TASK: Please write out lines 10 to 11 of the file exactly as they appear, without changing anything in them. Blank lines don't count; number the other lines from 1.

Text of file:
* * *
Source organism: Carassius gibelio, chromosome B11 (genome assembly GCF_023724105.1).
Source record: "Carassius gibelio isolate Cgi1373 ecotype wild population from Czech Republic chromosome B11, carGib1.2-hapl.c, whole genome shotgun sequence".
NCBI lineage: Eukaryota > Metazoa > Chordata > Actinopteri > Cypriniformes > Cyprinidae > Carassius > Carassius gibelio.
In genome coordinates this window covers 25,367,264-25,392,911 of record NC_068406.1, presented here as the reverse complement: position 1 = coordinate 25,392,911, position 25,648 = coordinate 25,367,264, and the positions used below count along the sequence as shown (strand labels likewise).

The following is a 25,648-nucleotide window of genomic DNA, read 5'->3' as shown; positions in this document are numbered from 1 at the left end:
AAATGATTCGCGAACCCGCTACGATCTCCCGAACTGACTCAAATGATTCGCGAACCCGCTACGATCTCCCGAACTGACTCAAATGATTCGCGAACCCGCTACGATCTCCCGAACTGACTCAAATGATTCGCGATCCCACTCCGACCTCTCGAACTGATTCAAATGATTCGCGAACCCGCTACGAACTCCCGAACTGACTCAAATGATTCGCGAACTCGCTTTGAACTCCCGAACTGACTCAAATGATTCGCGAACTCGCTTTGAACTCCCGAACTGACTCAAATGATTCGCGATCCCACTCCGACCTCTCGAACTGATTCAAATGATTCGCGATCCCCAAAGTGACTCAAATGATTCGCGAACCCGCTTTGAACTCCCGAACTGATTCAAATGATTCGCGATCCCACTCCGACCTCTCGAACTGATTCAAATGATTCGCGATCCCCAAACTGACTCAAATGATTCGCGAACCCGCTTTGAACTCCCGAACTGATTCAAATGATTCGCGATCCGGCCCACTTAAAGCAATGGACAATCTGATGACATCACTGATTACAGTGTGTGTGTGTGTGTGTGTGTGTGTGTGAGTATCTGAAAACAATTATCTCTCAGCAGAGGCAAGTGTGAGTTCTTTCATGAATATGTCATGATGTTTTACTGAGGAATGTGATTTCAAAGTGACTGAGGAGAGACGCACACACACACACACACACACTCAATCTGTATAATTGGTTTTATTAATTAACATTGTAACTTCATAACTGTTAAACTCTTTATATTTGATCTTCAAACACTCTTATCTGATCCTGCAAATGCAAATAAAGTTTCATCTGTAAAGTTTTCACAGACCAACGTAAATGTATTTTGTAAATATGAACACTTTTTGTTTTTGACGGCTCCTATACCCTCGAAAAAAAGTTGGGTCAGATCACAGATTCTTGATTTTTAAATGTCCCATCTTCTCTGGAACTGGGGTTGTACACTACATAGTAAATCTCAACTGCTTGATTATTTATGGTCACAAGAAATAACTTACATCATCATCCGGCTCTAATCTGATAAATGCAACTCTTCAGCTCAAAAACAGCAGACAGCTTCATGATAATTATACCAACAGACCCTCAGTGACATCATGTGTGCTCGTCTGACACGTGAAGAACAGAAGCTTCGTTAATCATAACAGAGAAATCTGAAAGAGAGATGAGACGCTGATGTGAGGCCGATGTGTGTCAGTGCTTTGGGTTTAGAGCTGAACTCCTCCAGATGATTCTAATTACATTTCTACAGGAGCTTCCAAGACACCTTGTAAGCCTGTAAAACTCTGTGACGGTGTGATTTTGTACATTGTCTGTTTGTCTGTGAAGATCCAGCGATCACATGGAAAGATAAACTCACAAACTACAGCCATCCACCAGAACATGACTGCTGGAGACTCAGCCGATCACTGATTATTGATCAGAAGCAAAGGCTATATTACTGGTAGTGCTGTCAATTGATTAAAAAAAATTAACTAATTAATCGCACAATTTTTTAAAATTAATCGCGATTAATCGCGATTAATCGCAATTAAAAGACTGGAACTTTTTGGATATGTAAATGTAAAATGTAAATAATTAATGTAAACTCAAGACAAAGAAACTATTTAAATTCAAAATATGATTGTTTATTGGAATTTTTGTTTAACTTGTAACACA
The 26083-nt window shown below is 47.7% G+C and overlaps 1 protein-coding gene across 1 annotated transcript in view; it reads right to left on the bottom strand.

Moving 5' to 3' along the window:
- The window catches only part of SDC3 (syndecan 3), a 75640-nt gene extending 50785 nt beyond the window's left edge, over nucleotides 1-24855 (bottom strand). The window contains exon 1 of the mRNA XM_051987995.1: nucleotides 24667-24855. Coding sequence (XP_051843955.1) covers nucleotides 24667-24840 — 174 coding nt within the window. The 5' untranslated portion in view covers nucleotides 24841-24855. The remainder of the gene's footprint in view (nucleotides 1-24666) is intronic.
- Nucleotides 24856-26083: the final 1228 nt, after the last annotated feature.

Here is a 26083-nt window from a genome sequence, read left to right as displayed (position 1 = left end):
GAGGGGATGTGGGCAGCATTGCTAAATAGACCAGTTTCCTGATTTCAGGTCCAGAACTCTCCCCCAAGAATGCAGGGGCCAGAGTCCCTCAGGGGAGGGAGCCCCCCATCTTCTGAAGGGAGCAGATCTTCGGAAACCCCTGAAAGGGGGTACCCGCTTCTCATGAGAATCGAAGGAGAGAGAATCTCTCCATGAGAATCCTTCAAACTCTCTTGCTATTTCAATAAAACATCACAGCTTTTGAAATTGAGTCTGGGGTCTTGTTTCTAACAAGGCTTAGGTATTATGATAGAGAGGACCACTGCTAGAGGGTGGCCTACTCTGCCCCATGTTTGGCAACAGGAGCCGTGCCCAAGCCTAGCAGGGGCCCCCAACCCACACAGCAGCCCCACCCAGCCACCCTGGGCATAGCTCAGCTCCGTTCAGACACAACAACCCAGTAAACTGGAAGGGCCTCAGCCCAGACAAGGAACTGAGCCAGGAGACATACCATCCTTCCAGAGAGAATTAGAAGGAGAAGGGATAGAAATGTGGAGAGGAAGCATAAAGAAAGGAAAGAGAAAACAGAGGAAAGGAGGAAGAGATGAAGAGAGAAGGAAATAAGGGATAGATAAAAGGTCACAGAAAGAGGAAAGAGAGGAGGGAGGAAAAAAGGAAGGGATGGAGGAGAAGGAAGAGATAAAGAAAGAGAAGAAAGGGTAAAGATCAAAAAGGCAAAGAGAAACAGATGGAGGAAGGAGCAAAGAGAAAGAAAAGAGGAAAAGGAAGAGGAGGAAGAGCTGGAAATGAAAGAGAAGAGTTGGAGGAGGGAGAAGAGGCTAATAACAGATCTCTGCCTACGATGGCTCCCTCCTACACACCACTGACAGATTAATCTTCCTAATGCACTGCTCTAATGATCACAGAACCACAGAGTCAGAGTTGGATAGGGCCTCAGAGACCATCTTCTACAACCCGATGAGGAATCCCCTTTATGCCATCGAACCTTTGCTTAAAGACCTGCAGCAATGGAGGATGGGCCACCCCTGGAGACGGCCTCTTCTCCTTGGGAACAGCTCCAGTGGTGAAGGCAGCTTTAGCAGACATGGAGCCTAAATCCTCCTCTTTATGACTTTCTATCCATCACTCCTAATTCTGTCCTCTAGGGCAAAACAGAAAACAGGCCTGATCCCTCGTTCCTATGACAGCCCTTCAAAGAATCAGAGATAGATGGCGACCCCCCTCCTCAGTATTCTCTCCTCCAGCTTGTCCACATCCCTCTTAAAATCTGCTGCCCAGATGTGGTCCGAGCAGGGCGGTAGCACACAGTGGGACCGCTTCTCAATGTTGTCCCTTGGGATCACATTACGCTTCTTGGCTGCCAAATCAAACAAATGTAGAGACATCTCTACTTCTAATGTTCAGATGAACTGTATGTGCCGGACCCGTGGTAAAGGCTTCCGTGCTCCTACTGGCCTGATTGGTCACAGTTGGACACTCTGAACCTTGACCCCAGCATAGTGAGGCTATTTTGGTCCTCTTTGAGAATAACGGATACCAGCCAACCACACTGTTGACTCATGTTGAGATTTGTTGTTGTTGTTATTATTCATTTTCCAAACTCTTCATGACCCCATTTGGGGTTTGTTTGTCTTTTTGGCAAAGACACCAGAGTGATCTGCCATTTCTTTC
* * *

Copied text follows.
- Nucleotides 24856-26083: the final 1228 nt, after the last annotated feature.

Here is a 26083-nt window from a genome sequence, read left to right as displayed (position 1 = left end):